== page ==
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US, Europe wrestle over trade barriers as summit nears

Seldom have the leaders of major Western powers been under greater domestic pressure to abandon the principle of free trade and put up barriers against one another's goods.

More than 25 million people - many of them young, restless, and bitter - are jobless in the United States, Canada, Western Europe, and Japan.

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Jobs is the issue for the presidents and prime ministers of these countries - especially the millions of jobs that are created or lost through the flow and ebb of foreign trade.

Charges of unfair trade practices thunder between allied capitals, threatening to undermine the structure of world trade so carefully built since World War II.

Officials are striving to find ways to ease tensions before seven heads of government convene for this year's economic summit, to be hosted by President Reagan in Williamsburg, Va., at the end of May.

The US and the European Community, or Common Market, meanwhile, are engaged in a mini-trade war in farm goods, invading each other's traditional markets by selling agricultural products at subsidized prices.

The latest ''shot across the bow,'' as US officials put it, was Washington's sale of 1 million tons of flour to Egypt, traditionally a French market, at below-market cost.

''A trade war,'' says Agriculture Secretary John R. Block, ''would be a disaster, both for the United States and Europe. Frankly, we abhor the thought of using money or grain to buy a market so that we can make a sale. It doesn't make any sense at all.

''We have done it on one occasion, with the wheat flour sale to Egypt. We may look toward doing this again, but we hope we can resolve this (dispute).''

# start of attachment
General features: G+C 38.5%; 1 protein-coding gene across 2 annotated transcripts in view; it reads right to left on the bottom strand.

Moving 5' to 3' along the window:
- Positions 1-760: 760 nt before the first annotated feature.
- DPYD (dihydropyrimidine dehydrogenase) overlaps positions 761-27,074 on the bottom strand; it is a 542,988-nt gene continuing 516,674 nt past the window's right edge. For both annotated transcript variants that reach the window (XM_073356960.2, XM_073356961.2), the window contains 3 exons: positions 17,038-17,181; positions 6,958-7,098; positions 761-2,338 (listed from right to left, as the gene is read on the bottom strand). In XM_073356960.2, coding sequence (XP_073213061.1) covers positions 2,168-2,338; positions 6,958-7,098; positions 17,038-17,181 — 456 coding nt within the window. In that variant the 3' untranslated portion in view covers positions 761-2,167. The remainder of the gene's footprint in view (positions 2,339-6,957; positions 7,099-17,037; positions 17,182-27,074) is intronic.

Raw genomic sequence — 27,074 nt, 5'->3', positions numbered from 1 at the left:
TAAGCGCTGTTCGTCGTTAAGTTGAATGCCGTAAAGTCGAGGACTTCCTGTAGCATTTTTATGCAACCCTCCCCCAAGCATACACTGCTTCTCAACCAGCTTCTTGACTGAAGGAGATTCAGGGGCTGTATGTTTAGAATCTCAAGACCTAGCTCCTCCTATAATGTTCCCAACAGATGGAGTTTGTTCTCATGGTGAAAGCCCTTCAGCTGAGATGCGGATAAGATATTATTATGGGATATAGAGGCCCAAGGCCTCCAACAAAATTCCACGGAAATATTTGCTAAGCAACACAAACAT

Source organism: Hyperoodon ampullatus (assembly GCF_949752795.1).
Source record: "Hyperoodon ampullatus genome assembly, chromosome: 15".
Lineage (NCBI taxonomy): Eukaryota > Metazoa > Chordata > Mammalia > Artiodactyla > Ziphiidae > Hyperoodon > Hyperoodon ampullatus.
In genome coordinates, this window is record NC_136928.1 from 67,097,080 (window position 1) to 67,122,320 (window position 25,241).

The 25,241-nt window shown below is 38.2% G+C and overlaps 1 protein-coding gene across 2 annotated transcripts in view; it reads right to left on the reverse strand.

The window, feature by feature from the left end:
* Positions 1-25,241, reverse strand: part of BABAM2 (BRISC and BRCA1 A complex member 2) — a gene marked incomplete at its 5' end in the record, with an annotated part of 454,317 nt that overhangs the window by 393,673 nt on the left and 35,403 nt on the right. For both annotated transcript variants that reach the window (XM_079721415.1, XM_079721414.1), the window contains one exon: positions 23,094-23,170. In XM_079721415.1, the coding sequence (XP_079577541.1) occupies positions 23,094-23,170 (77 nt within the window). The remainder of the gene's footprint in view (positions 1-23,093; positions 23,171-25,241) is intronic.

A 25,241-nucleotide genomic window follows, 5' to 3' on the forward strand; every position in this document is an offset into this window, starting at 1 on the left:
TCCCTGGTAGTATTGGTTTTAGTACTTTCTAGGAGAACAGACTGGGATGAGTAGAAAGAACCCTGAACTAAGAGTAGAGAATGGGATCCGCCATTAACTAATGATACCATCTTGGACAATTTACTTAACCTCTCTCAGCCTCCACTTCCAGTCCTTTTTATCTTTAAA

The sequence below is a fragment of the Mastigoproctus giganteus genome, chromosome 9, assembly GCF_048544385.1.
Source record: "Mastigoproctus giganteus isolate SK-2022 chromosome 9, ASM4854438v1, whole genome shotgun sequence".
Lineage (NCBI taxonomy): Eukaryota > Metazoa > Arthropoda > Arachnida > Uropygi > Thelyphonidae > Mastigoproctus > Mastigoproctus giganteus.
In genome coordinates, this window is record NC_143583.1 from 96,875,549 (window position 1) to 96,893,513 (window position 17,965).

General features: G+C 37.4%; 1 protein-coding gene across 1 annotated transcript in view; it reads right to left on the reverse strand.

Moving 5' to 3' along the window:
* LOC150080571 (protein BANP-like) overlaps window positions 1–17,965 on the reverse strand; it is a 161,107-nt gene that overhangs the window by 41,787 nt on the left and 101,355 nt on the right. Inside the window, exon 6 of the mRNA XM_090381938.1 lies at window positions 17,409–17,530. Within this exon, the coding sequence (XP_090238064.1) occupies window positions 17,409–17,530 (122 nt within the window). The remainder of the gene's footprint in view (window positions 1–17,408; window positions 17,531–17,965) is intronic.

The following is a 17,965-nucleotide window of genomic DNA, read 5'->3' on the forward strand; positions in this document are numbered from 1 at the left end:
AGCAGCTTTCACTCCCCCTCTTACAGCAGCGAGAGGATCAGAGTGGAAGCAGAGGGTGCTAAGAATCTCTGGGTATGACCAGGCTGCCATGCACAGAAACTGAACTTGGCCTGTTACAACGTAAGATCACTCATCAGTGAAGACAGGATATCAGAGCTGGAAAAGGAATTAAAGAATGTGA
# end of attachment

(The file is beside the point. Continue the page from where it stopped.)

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The sale to Egypt, said Block, followed what he termed similar subsidized sales of farm exports by the 10-nation Common Market - subsidies that ''ripple throughout the world trading structure.''

The European Community, meanwhile - stung by the US flour sale to Egypt - is considering a major sale of subsidized wheat to China, an important American customer.

Both the US and the Common Market subsidize their farmers to the tune of $30 billion yearly, though in different ways, says Sir Roy Denman, EC ambassador to the US.

Farm export subsidies, under international trading rules, are legal, Sir Roy told reporters at a Monday breakfast, ''if they are limited to an equitable share of the world market.''

Subsidized exports of manufactured goods, by contrast, are prohibited by the General Agreement on Tariffs and Trade, the international organization to which most nations belong.

Americans and Europeans bury the hatchet when it comes to the Japanese, against whom they level various charges of unfair trading practices. Europeans are bothered by Japan's ''fierce inroads'' into ''sensitive'' European industries, and ''difficulty in getting our goods into the Japanese market,'' Sir Roy says.

US concern on this score is typified by ''domestic content'' legislation under consideration by Congress, which would effectively restrict imports of Japanese cars.

Major Japanese carmakers would be obliged, if domestic content becomes law, to include varying amounts of American-made components in automobiles sold in the US.

Some American experts, including William R. Cline of the Institute for International Economics, claim that Tokyo is no more protective than the US when it comes to direct trade barriers such as tariffs.

In fact, Mr. Cline says, the US sells more manufactured goods in almost all categories to Japan than it does to West Germany, which is considered to be an open market.

The real problem, according to some US specialists, lies in the Japanese practice of shielding selected high-technology industries from foreign competition while they develop, then unleashing them upon the world.

Japanese officials say Japan, uniquely among major industrial powers, imports almost all its fuel and other raw materials, which can be paid for only through exports.

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